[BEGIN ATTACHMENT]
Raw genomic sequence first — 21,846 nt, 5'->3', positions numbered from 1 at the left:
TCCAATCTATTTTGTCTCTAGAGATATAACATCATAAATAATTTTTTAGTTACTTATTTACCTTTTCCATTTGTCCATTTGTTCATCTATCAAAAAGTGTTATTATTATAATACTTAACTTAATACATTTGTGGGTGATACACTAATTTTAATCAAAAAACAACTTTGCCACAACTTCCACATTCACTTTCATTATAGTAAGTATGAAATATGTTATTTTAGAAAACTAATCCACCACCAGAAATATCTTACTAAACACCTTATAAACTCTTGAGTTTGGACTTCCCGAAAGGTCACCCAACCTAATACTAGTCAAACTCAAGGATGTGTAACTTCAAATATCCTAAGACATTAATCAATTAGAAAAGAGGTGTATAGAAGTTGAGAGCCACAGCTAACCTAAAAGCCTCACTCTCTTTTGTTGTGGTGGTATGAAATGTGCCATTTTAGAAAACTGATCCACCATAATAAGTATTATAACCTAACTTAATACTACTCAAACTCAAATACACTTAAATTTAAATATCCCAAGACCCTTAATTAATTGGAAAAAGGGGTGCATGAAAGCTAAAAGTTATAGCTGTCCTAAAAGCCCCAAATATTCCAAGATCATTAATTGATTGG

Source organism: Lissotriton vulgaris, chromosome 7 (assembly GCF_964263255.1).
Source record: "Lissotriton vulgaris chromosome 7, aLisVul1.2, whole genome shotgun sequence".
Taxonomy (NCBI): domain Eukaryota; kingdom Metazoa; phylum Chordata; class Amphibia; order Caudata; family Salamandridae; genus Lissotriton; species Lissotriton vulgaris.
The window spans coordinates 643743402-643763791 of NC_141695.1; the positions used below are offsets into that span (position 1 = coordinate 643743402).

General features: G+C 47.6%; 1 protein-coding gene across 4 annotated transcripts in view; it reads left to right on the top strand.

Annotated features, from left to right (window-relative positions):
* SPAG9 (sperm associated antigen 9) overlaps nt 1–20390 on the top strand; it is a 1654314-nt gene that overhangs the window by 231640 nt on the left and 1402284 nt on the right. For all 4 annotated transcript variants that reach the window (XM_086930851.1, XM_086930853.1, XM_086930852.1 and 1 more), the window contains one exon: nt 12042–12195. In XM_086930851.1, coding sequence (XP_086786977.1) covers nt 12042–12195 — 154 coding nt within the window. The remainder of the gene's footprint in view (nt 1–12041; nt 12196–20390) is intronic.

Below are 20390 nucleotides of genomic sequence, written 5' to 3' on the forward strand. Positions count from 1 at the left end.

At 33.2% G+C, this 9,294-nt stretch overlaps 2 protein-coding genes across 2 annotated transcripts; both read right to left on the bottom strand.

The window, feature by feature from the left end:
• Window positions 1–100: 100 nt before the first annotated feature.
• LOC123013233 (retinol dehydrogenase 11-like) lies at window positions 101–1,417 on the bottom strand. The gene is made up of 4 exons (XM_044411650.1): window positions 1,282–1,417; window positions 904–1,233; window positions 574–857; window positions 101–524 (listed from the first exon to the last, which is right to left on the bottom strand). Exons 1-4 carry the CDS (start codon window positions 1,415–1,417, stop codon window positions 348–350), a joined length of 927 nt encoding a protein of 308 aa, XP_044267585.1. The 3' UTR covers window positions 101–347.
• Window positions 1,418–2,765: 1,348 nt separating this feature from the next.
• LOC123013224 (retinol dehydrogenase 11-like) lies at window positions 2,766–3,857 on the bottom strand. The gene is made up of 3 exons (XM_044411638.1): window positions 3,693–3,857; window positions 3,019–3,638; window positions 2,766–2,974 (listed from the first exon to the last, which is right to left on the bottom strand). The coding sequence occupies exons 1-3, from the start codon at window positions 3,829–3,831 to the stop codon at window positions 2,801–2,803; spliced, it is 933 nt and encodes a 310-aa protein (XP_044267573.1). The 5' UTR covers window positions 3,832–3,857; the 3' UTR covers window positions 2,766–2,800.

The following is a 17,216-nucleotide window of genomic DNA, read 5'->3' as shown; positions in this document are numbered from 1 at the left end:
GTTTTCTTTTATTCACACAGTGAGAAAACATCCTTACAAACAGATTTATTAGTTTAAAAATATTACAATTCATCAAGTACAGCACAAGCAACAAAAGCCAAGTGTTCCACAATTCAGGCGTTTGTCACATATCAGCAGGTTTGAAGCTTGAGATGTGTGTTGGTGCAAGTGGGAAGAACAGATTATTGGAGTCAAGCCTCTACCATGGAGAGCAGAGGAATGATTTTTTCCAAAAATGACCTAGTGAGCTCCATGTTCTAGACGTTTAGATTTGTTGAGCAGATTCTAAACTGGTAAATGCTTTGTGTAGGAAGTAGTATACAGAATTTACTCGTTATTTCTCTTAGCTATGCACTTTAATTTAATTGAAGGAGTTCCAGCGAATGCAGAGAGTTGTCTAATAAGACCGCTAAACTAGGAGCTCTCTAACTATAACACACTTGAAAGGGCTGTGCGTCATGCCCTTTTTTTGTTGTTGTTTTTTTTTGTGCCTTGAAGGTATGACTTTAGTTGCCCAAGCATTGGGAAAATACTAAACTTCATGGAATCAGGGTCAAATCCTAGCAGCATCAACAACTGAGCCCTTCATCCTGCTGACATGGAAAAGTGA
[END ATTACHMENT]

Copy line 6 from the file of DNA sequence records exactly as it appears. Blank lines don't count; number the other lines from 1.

The window spans coordinates 643743402-643763791 of NC_141695.1; the positions used below are offsets into that span (position 1 = coordinate 643743402).